The strength is in your hands with loose leaf, you can also control the strength of your cuppa using loose leaf tea and it’s simple to do by adding or removing the quantity of tea in your infuser.
By contrast tea bags use a set quantity of tea which delivers consistent brew strength. In some respects consistency is actually one of the best perks with tea bags. It’s difficult to get wrong.
Tea bags are generally better value… or are they?
When it comes to value for money you can’t argue with everyday tea bags… or can you?
Tea bags are single use and should only be brewed once. Whereas you can brew your loose leaf tea to different strength and flavour profiles. Because you are in effect reusing the same tea several times you actually save money, especially as some teas can yield up to 12 cups per brew. You can’t argue with that.
Tea Quality depends more on the tea and not the format
Teas in bag form can be really high quality or of exceptionally poor quality but the same is true of loose-leaf teas.
Everyday tea bags usually contain what are known as fannings (which is the smallest part of the tea leaf in the tea production process) and tea dust. In the case of very low quality tea bags they can have a bitter and astringent taste to them as more tannins are released into the drink.
However that being said it’s possible to bag larger leaves within tea bags. A great example of this is our Darjeeling black tea grown in the foothills of the Himalayas, which is available both as a loose leaf or tea bag (and we think tastes great either way!).
Whilst loose leaf tea is generally higher in quality the biggest factor in how it tastes is down to sourcing process, production, harvest and storage. All of which, we take extremely seriously as a specialist tea merchant.
Pros and cons of tea bags vs loose leaf
- Easy to brew, no specialist kit needed.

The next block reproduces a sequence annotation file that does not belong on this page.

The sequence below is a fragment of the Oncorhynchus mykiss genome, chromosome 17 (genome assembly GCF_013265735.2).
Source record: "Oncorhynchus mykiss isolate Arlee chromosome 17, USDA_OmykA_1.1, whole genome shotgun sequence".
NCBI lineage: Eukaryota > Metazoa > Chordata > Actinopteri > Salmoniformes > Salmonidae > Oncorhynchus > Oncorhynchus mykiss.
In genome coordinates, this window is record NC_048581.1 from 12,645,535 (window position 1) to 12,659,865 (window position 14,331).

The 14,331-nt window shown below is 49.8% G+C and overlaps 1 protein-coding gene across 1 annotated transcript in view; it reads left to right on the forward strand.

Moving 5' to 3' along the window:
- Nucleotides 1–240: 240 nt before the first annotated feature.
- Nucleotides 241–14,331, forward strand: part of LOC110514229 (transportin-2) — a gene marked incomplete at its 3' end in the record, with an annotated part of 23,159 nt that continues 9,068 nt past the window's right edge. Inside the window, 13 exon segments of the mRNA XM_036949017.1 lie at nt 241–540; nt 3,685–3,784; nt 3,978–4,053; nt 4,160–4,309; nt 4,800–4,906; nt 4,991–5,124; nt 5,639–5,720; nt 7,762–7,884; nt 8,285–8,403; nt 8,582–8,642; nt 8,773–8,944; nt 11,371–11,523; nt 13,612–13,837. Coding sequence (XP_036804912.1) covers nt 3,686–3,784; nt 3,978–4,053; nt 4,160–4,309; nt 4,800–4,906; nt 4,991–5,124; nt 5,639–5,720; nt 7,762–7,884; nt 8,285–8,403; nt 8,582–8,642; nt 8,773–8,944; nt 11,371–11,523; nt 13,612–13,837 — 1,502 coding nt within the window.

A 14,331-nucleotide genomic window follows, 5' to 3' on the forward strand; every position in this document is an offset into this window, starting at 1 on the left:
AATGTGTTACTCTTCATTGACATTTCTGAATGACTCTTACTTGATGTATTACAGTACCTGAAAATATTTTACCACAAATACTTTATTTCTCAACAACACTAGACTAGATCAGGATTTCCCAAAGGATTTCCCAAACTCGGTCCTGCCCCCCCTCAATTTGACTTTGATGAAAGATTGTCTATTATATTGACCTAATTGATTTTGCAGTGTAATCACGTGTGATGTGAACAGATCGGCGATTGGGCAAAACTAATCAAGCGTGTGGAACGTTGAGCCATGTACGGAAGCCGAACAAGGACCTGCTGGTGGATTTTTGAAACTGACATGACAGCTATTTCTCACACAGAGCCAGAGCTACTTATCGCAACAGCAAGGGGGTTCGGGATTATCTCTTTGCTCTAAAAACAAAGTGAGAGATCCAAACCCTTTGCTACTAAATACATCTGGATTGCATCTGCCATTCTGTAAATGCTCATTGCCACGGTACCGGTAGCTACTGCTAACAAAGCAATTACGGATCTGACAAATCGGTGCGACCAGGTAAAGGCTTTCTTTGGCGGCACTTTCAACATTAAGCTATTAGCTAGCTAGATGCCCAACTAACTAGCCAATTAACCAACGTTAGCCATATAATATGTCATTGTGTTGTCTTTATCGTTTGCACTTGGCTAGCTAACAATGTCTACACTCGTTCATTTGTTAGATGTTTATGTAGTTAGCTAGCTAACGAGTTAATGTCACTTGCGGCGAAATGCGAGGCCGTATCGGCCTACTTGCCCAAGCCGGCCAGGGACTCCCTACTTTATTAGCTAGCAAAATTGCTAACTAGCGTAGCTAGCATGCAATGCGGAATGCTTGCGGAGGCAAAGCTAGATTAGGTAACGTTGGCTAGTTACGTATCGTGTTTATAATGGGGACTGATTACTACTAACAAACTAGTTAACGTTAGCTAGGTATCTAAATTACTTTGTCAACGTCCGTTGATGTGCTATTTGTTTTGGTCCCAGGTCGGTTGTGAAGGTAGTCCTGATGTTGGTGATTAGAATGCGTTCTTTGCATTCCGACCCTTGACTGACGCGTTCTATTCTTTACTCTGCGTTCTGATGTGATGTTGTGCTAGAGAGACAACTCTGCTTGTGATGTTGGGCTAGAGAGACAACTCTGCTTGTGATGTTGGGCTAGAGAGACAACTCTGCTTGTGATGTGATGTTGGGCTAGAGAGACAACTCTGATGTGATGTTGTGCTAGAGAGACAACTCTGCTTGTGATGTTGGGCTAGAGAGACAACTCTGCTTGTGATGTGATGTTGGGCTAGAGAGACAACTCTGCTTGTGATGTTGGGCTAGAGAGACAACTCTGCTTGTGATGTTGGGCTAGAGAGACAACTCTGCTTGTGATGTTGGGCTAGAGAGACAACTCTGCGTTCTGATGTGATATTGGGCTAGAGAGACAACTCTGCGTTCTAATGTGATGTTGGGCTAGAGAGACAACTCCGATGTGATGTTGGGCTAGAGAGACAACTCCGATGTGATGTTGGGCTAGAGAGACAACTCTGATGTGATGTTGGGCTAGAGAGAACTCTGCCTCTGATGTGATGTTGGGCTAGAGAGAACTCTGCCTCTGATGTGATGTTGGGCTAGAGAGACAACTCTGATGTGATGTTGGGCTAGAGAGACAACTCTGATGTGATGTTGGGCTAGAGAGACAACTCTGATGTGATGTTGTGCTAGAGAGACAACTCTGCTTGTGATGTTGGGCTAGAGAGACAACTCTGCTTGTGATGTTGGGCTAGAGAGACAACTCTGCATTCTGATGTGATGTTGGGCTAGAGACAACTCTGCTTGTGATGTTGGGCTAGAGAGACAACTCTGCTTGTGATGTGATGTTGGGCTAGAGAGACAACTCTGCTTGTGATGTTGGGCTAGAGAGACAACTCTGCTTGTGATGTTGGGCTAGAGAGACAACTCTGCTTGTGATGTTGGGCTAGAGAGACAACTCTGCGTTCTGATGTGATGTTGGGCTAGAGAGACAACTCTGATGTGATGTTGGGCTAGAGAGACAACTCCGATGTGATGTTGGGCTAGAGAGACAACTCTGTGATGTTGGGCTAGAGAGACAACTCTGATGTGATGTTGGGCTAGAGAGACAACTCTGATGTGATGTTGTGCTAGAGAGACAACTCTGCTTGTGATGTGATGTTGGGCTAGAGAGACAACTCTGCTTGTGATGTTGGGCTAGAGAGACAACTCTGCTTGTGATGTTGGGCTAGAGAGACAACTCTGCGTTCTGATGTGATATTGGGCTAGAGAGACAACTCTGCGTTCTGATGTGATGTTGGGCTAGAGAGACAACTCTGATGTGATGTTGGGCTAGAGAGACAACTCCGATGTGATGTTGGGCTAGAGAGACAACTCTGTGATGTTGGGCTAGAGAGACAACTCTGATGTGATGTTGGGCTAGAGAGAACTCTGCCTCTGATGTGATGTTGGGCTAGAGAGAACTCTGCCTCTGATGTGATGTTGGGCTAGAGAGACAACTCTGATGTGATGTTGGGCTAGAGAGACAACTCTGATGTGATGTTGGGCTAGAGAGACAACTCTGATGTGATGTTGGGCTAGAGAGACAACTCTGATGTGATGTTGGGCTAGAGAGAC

- Consistent strength.
- Low cost.
- No mess.
- Perfect for black tea served with milk and sugar.
- Limited tea varieties.
- Less flavour and aroma (than loose leaf).
- Lower quality than loose leaf.
- More bitterness and astringency.
- Creates more waste (used tea bags).
- Higher quality tea experience.
- Full selection of teas.
- Full bodied flavour and aroma.
- Specialist kit required (infuser tea pot and strainer).
- Longer brew time required.
- More clean up.
- Generally more expensive.
Is loose leaf better than bagged tea?
In short, we don’t think so.
There are strengths and weaknesses to both tea formats. Most of tea enjoyment comes down to the preference of the individual and both tea bags and loose leaf have their place. We hold the view that true tea lovers just love tea and focus more on sourcing higher quality teas. Something we’re an expert in.
While certain teas can only be appreciated in loose leaf format there’s nothing heretical about brewing up with a tea bag.
Discover tea with Farrer’s
At Farrer’s we have a complete range of tea on our website from specialty blends to everyday favourites. Explore our full range of teas on our webshop, whether you’re a loose leaf fan or a prefer the ease of tea bags.